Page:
Goldberg likens myEdGPS to TurboTax for special education because when parents first enter the online system, they’re asked a series of questions, a virtual intake of sorts. Then, depending on how far long parents are in their journey, the system serves up a series of roadmaps designed to guide parents and give them the necessary information, depending on what their needs and goals are.
They system also includes a virtual binder that can be accessed on any mobile device to help manage and store all the documentation involved. There’s also a calendar feature, which Goldberg says is particularly useful since different states have different timelines for when certain documentation needs to be provided and to whom.
“Once the system knows your child is being educated in Ohio, for example, and you request an evaluation, the system knows to alert you that within X number of school or calendar days, based on Ohio regulations, that you should expect to hear a response back from the school and then it goes to the next step in the timeline,” he explains.
The system also includes a behavioral tracking journal for parents and a letter generator “so that you can get it right the first time when you’re requesting an evaluation from the school or an independent evaluation of the school, or requesting a team meeting to address an issue,” says Goldberg.
Bright Horizons is currently piloting the program with a handful of companies, says CEO David Lissy. It’s included in the company’s core offerings but employers can also customize the program to include in-person education onsite and/or live webinars.
And apart from helping employers with productivity issues, Goldberg says myEdGPS offers the opportunity for tangible savings on health care expenses.
“What most people don’t know — including parents, administrators, and especially employers — is that the knee-jerk reaction is to go to the medical plan if you suspect something’s going on with your child, without any knowledge that you can actually get some of these same exact services from a school,” he explains. “That’s a federally mandated system. The two systems [health care and education] really don’t talk to each other that well. What we’re doing is we’re helping empower these parents to be able to understand what their rights are and how to go about it, step by step, finding the right help in the right ways through schools.”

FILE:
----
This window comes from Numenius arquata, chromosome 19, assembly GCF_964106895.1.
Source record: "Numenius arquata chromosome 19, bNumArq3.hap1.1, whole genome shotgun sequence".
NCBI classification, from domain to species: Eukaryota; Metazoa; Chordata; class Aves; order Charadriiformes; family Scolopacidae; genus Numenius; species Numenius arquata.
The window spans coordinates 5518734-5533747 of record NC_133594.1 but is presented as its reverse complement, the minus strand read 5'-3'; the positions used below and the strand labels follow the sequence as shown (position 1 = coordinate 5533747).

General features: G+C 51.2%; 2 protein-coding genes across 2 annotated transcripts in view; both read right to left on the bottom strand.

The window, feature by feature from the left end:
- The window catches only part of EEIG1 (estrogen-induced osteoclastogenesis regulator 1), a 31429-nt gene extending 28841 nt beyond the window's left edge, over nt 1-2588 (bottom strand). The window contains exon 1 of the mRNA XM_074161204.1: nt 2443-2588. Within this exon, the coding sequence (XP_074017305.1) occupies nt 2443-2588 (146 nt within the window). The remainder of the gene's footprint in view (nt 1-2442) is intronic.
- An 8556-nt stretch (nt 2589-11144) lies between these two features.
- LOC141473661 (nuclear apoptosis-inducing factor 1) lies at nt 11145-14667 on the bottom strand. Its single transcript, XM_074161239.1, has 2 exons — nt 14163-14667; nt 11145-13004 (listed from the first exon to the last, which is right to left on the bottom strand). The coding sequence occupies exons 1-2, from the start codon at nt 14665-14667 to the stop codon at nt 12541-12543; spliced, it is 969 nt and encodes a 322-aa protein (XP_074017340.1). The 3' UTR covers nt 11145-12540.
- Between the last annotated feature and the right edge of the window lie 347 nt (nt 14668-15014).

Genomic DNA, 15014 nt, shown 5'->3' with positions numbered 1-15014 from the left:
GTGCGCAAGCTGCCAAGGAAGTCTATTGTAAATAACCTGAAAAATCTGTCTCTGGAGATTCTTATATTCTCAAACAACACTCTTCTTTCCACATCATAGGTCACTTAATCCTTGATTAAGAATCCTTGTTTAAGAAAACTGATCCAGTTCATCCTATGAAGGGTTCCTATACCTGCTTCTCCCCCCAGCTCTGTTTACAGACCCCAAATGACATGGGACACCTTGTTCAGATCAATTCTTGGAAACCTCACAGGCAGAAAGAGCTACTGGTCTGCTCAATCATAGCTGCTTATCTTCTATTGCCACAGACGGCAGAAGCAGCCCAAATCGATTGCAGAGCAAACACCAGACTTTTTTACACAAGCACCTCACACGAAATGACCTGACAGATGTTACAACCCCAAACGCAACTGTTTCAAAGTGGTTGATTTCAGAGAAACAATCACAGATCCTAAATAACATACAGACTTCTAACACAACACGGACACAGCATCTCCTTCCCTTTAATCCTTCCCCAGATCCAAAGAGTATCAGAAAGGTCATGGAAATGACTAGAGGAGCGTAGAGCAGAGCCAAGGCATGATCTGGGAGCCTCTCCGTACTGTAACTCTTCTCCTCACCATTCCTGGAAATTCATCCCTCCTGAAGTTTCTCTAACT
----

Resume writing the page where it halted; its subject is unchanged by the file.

For example, an employee has a five-year-old child who may not be hitting certain developmental milestones. The parent’s first instinct is to take the child to the pediatrician, who then refers the child to a series of specialists. Each visit requires the parent to take time off work, the medical plan incurs costs and the employee may have co-pays to deal with.
“The reality is, at the very beginning you should also be requesting an evaluation through school, because it’s free if you ask for it in the right way,” says Goldberg, adding that there’s a whole host of related services, including speech language therapy and some behavioral therapies, that are within the legal construct of the Individuals with Disabilities Education Act.
“All of this fundamentally is supposed to be free and in very many cases overlap with those medical services,” he says.
For Joanne Burke, who researched all of daughter Gabby’s educational and therapeutic needs herself, a service like myEdGPS would have been invaluable. “If I had access to a resource like this it would free up valuable time to address other issues,” she says. “The law is complex and learning how it affects our daughter as well as learning about accommodations and assistive technology is constantly in the back if my mind.”